Is the park open year-round?
Yes, Badlands National Park is open all year. Some facilities have limited hours during the offseason.
Where is the park located?
Badlands National Park is located in southwest South Dakota.
How big is the park?
The park covers approximately 242,756 acres.
How do I get around in the park?
Most visitors drive their own cars and campers into the park. Some local companies offer guided bus tours.
What activities are available?
Some of the popular activities in Badlands National Park include:
- Hiking: The park contains several trails, ranging from flat prairie terrain to uphill treks through the area’s unique rock formations. The park supports an “open hike” policy, meaning visitors can go anywhere in the park they wish. The lucky few who stumble upon fossils should report them to park rangers.
- Scenic drives: The Badlands Loop Road (Highway 240; accessed from Interstate 90) is a two-lane paved road that goes through the north part of the park. This is the only paved road in the park. The Sage Creek Rim Road, which is unpaved gravel, traverses the north rim of the Badlands Wilderness Area. Another rougher road, the Sheep Mountain Table Road, is passable only under dry conditions and in a high-clearance vehicle.
- Wildlife viewing: Badlands National Park is home to many animals, including bighorn sheep, bison, elk and mule deer. These creatures can be seen and photographed from the road and from hiking trails throughout the park.
- GPS activities: The park offers an activity book that visitors can download and use with their GPS device to find points of interest, such as natural features, trails and wayside exhibits. Unlike geocaching, this activity does not involve taking or leaving an item in a cache; rather, players record information in their books.
- Visiting the fossil prep lab: Numerous fossilized remains of saber-tooth tigers, dinosaurs and other creatures from the past have been discovered in the park. Visitors can watch as paleontologists work to preserve and identify recently found items.
- Night sky viewing: Because Badlands National Park is far from cities and other forms of artificial lights, stargazing is particularly good here. In the summer, park rangers offer the Night Sky Program during which they point out constellations and make available telescopes for visitors to see the stars more closely.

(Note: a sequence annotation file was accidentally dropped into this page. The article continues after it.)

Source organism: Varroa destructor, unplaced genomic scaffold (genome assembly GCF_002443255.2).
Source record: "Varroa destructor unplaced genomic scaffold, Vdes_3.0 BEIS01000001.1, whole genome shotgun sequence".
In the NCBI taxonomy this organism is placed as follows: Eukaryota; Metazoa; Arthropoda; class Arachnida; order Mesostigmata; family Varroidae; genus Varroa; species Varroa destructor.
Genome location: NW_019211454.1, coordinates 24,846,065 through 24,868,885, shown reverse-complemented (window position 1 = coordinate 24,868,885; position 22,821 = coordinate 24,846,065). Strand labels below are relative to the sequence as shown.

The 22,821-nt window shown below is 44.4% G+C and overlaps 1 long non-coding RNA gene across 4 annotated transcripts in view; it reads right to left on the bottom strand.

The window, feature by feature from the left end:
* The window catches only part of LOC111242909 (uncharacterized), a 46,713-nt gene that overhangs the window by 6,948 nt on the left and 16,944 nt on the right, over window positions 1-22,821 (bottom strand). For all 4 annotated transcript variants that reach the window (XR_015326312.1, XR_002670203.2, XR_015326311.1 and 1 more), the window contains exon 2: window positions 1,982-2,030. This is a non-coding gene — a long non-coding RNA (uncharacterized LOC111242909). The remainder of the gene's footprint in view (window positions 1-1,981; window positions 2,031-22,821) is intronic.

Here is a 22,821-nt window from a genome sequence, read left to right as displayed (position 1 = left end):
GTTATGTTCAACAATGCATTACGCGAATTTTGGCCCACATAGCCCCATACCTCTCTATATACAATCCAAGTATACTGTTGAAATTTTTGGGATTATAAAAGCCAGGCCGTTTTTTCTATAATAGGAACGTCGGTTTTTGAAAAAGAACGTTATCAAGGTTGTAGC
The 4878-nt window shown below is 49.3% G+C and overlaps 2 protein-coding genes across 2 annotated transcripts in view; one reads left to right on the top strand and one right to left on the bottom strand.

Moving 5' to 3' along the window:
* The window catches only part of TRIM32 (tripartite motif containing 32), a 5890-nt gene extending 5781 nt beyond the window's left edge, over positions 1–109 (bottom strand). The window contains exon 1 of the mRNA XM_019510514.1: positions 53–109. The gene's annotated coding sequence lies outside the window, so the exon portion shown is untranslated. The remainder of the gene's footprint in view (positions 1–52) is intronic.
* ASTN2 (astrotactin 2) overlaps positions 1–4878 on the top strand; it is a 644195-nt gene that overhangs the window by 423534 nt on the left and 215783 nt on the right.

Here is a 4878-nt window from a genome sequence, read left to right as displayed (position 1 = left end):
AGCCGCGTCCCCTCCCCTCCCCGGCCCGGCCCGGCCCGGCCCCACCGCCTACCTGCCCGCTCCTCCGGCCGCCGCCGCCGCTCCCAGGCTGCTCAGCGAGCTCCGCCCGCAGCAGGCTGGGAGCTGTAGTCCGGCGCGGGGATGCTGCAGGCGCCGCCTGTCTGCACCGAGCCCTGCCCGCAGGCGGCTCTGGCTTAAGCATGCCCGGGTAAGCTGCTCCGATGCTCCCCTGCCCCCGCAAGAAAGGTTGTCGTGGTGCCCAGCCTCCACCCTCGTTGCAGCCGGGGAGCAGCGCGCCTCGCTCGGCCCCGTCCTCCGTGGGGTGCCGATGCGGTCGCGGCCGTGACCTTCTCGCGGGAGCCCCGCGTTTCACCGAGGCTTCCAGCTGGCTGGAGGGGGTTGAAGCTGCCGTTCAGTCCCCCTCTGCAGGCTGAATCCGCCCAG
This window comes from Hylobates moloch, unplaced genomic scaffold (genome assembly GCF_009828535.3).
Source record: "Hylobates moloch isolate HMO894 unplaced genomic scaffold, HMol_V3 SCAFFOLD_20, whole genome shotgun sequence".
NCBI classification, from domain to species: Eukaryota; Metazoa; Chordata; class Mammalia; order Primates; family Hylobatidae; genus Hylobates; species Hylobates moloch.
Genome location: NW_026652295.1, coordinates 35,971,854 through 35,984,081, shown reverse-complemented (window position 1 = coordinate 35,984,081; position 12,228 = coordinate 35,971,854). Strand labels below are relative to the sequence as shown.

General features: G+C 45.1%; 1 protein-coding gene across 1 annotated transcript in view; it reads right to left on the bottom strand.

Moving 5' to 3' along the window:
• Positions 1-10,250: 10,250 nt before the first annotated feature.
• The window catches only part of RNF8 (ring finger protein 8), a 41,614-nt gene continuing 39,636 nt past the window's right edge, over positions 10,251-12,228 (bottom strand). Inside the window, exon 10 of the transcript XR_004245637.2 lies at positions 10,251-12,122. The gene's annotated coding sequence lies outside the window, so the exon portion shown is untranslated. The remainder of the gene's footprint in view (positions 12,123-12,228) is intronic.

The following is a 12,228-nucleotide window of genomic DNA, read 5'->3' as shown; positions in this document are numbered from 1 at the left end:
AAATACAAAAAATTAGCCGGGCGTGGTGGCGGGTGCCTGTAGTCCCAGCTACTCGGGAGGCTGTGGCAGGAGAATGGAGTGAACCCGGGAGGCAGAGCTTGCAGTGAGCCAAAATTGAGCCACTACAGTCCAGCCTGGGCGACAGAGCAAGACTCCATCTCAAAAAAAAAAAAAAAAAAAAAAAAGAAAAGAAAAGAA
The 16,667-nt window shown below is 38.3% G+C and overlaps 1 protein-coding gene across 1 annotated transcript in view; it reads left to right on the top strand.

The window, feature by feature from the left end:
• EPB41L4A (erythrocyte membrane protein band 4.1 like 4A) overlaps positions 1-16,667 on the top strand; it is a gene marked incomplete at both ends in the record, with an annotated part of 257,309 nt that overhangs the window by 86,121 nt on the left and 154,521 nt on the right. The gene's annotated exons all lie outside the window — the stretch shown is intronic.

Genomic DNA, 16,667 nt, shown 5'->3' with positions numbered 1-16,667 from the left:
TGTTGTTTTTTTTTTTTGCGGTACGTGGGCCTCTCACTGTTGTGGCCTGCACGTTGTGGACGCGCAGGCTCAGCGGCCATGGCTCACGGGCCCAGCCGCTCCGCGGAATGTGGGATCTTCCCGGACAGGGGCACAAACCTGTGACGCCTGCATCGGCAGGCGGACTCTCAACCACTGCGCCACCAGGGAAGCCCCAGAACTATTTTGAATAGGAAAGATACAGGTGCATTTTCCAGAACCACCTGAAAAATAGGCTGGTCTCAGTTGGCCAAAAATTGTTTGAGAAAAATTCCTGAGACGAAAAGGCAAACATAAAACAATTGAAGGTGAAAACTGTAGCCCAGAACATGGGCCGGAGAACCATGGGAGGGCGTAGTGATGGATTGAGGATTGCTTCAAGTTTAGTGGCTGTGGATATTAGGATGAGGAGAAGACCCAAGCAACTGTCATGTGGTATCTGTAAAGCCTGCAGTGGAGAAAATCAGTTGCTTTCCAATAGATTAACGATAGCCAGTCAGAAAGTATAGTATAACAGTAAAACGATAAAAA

Are pets allowed?
Pets are permitted in campgrounds, on paved roads, and in parking lots. They are not allowed on trails, public buildings, in the wilderness, or in areas with prairie dog colonies.
Is the park accessible?
The facilities in the park, including the visitors’ center and campgrounds, are fully accessible. Some trails, such as the Fossil Exhibit Trail, are made of boardwalks and are accessible.
What accommodations are available?
The Cedar Pass Lodge and Cedar Pass Campground are open seasonally. Backcountry camping is allowed; no permit is required, but campers should sign in at the visitor center or at a trailhead. Accommodations can also be found outside the park in nearby communities.
Are there restaurants in the park?
There is one restaurant in the park, at the Cedar Pass Lodge, which operates seasonally.
What are the most popular areas of the park?
- The Badlands “Wall”: This 100-mile-long ridge of rugged cliffs cuts through the park and contains many trails to explore.
- Roberts Prairie Dog Town: Five miles down the unpaved Sage Creek Rim Road, guests can find this former homestead that has been converted into a giant network of prairie dog tunnels. Visitors can watch as these playful, chatty rodents scamper around.
- Fossil Exhibit Trail: Along this quarter-mile trail, visitors can see exhibits of fossil replicas and displays illustrating the animals that once lived in this area when it was an inland sea. The boardwalk makes this trail one of the only fully accessible routes in the park.
- Ben Reifel Visitors’ Center: The park’s visitor center has a bookstore and features exhibits on the history of the park as well as fossils that have been found on the park’s land. The center is also the starting point for the various ranger-led tours and programs.
Which national park would you like to visit most? Is Badlands National Park on your list? Tell us in the comments.